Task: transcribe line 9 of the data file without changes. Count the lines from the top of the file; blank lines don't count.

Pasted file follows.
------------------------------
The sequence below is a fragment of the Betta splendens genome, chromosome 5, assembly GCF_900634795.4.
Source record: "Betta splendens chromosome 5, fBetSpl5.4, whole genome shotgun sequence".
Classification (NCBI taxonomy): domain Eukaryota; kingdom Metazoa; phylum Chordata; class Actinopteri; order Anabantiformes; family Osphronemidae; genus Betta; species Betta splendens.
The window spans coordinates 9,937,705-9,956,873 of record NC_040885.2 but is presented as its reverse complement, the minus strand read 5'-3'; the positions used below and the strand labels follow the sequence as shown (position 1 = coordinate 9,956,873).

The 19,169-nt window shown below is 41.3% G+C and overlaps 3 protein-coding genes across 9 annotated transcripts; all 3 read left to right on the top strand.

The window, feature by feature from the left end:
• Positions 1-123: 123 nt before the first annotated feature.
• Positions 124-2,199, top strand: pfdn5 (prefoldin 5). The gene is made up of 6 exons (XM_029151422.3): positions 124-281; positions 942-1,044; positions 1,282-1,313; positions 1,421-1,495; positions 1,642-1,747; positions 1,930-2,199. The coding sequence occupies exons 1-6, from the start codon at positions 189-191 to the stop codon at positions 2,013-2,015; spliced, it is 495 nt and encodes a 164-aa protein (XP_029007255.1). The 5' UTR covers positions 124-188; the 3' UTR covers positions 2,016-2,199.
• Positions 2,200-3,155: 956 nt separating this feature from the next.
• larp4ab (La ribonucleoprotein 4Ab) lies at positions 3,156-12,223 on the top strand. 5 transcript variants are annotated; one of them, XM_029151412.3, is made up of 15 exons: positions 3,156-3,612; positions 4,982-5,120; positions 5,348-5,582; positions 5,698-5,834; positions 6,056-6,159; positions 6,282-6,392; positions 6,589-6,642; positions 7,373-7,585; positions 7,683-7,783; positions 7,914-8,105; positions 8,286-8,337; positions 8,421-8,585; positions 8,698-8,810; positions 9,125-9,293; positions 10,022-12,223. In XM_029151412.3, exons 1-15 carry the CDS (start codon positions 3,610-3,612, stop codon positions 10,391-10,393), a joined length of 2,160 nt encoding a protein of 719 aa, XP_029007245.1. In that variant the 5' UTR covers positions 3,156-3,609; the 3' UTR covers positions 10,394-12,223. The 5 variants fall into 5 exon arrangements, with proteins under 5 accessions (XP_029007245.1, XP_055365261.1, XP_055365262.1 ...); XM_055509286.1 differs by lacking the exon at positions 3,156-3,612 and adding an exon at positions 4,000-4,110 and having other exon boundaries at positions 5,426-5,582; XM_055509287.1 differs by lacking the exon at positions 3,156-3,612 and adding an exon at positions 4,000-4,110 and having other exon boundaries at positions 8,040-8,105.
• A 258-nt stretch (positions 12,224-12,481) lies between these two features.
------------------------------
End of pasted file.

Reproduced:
• Positions 2,200-3,155: 956 nt separating this feature from the next.